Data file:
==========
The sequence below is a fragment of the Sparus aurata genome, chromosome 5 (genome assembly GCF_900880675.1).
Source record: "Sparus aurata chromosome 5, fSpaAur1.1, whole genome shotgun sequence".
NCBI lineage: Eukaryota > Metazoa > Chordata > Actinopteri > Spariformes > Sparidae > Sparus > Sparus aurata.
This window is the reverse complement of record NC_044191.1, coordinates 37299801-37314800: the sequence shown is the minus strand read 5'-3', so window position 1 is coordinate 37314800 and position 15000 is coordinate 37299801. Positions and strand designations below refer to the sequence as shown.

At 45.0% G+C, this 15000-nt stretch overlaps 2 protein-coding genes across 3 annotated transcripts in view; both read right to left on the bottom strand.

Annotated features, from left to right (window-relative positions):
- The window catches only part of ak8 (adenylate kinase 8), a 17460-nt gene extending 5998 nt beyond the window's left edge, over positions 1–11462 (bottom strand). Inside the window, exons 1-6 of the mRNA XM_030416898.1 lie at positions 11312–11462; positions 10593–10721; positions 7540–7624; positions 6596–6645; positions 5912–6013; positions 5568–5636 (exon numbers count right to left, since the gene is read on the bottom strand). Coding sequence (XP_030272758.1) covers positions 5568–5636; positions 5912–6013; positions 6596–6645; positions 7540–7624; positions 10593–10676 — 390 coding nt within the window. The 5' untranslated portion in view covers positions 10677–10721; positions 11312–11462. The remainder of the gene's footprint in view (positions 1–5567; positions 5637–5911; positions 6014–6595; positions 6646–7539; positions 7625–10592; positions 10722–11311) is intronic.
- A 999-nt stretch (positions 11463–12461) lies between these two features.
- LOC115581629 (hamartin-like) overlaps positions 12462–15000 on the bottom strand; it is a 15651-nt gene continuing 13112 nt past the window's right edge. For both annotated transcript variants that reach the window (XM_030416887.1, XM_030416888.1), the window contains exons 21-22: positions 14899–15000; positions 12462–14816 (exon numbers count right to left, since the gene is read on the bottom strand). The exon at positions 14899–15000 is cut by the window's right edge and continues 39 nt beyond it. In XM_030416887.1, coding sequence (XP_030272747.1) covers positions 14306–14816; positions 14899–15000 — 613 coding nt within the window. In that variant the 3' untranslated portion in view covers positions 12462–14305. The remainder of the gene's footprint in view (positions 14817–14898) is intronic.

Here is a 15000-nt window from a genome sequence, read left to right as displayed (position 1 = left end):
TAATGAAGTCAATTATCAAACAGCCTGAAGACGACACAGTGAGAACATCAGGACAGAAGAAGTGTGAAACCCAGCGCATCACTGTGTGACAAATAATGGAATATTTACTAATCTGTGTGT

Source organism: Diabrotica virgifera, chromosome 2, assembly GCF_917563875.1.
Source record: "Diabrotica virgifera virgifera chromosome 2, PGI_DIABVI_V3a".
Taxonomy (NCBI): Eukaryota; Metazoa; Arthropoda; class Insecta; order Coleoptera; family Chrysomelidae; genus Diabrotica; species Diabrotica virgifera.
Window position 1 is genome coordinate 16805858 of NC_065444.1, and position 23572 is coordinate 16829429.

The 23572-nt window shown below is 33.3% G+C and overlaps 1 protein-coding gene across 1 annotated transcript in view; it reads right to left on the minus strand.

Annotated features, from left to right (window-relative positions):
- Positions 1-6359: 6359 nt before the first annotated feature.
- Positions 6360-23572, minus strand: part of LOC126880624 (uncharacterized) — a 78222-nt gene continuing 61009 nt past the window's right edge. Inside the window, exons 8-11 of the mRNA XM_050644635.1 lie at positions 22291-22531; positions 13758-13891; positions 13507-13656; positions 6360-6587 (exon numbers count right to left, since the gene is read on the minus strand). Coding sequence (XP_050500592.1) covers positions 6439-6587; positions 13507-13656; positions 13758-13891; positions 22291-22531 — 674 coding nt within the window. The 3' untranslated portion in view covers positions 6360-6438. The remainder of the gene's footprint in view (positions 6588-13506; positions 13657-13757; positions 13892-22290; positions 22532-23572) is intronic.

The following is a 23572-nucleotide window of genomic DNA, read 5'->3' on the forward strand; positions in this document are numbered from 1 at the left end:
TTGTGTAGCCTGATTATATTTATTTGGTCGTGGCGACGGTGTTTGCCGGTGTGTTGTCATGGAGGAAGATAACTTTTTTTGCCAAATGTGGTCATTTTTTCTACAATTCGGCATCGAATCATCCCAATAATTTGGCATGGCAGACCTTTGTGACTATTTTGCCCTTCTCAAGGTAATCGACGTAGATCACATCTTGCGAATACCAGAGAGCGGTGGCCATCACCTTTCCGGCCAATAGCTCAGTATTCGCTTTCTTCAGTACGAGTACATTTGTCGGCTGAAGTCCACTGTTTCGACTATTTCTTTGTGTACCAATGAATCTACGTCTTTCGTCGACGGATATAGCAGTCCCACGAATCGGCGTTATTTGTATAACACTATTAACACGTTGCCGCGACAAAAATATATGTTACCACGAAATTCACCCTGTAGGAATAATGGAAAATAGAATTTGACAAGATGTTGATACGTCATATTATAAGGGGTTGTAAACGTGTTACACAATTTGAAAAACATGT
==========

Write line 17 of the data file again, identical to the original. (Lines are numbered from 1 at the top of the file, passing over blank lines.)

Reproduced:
Annotated features, from left to right (window-relative positions):